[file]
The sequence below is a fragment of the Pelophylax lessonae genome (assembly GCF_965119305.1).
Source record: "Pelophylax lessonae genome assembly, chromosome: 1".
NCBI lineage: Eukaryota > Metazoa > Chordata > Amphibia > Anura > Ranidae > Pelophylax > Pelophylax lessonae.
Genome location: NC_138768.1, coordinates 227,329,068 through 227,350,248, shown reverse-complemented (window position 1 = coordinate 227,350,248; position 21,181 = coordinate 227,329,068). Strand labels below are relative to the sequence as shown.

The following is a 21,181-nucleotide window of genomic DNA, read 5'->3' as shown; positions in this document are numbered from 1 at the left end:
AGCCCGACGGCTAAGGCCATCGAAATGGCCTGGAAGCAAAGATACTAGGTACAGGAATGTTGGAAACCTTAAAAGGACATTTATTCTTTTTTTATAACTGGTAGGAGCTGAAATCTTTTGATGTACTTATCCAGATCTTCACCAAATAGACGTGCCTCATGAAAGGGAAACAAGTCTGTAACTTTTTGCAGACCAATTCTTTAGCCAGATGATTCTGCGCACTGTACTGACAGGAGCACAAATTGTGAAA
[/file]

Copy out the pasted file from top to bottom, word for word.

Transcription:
The sequence below is a fragment of the Pelophylax lessonae genome (assembly GCF_965119305.1).
Source record: "Pelophylax lessonae genome assembly, chromosome: 1".
NCBI lineage: Eukaryota > Metazoa > Chordata > Amphibia > Anura > Ranidae > Pelophylax > Pelophylax lessonae.
Genome location: NC_138768.1, coordinates 227,329,068 through 227,350,248, shown reverse-complemented (window position 1 = coordinate 227,350,248; position 21,181 = coordinate 227,329,068). Strand labels below are relative to the sequence as shown.

The following is a 21,181-nucleotide window of genomic DNA, read 5'->3' as shown; positions in this document are numbered from 1 at the left end:
AGCCCGACGGCTAAGGCCATCGAAATGGCCTGGAAGCAAAGATACTAGGTACAGGAATGTTGGAAACCTTAAAAGGACATTTATTCTTTTTTTATAACTGGTAGGAGCTGAAATCTTTTGATGTACTTATCCAGATCTTCACCAAATAGACGTGCCTCATGAAAGGGAAACAAGTCTGTAACTTTTTGCAGACCAATTCTTTAGCCAGATGATTCTGCGCACTGTACTGACAGGAGCACAAATTGTGAAA